The 1940s continued to be successful for Newman, who as musical director began hiring and hiring fellow composers David Raksin, Hugo Friedhofer and Bernard Herrmann.  Newman continued conducting, arranging and composing for such films as A Tree Grows in Brooklyn (1945), the musical State Fair (1945), The Razor’s Edge (1946), Gentleman’s Agreement (1947), Captain from Castile (1947), Call Northside 777 (1948) and Twelve O’Clock High (1949).  He was also the music director (and sometimes uncredited composer) for scores composed by Cyril Mockridge like My Darling Clementine (1946) and Miracle on 34th Street (1947). 

The 1950s saw Newman arranging and musical directing more, especially as musical adaptations continued – notably the Rodgers and Hammerstein musicals.  He scored such films as All About Eve (1950), David and Bathsheba (1951), and With a Song in My Heart (1952).  One can say something about his career in Hollywood when he scored the remake of The Prisoner of Zenda (1952), some 15 years earlier.  

In 1953, Newman added a few seconds onto the Fox Fanfare for the CinemaScope extension.  The first films used with this new fanfare were How to Marry a Millionaire (1953) and the biblical epic The Robe (1953).  For 'Millionaire', Newman even stepped in front of the camera as a conductor, something he also did in a few films in the 30's.  He teamed up with composer Irving Berlin as music director and music supervisor for Call Me Madam (1953).  He also collaborated with composer Bernard Herrmann for the blood-and-sandal film The Egyptian.  He returned to several familiar faces being the conductor/music supervisor for another Berlin production There's No Business Like Show Business (1954) and scoring another Marilyn Monroe film, The Seven Year Itch (1955).  He scored the romantic drama Love Is a Many-Splendored Thing (1955), which is most known for the hit title song (by Sammy Fain, Paul Francis Webster).  He also scored the drama Anastasia (1956).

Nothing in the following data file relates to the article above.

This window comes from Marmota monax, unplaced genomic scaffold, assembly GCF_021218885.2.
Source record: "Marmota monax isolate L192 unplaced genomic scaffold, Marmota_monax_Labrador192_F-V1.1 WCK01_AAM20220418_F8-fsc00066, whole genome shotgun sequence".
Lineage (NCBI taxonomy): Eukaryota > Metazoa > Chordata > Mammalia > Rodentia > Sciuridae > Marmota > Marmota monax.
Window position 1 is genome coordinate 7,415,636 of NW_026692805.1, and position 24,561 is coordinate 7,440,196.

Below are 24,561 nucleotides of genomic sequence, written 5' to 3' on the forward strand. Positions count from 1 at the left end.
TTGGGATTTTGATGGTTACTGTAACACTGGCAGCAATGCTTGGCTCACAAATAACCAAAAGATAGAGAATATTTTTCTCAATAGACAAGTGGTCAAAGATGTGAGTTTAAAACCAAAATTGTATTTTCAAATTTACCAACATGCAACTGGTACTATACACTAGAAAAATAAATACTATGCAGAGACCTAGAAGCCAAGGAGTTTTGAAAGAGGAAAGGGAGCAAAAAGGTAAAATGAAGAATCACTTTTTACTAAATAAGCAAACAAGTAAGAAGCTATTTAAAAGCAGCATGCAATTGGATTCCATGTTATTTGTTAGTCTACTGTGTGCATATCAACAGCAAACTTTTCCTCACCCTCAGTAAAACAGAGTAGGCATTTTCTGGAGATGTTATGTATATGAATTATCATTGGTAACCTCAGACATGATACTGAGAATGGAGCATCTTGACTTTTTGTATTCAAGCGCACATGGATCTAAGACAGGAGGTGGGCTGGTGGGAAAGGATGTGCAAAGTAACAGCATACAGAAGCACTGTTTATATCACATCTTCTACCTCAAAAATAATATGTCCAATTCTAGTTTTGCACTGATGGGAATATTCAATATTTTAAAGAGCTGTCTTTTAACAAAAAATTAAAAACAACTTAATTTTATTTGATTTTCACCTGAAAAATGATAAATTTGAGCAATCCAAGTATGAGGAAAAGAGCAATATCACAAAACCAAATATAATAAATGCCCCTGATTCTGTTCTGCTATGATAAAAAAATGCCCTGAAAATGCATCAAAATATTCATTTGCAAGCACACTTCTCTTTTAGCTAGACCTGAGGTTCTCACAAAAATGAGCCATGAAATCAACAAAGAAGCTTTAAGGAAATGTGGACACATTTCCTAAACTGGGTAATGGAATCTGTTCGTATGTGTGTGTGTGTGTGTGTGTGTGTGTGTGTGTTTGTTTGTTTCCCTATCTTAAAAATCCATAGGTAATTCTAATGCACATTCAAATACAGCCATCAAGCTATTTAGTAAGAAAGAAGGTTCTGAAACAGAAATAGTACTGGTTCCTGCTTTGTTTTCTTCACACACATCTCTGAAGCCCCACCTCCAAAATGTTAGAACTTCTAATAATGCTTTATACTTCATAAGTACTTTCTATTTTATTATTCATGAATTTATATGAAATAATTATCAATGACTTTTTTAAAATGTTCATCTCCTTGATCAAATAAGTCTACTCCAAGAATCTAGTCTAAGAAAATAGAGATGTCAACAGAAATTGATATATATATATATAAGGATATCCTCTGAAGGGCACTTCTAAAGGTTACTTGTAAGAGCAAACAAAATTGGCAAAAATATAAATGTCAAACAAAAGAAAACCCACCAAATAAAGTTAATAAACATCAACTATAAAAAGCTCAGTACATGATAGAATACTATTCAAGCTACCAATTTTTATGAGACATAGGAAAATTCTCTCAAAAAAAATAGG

Newman continued to wear many hats at Fox, being musical supervisor, conductor, and orchestrator for many Rodgers and Hammerstein productions including Carousel (1956), The King and I (1956), South Pacific (1958) and Flower Drum Song (1961).

With director George Stevens, Newman composed the memorable score to The Diary of Anne Frank (1959).  In 1960, he resigned from 20th Century Fox, but continued to find work in other studios.  He reunited with director John Ford for one last old-fashioned Western How the West Was Won (1962) and George Stevens for the biblical epic The Greatest Story Ever Told (1965).  As conductor/music supervisor, Newman worked on the film adaptation of Camelot (1967), which would be his last Oscar win.  His last big hit was for the disaster drama Airport (1970) which he completed a few weeks before his death in February, 1970.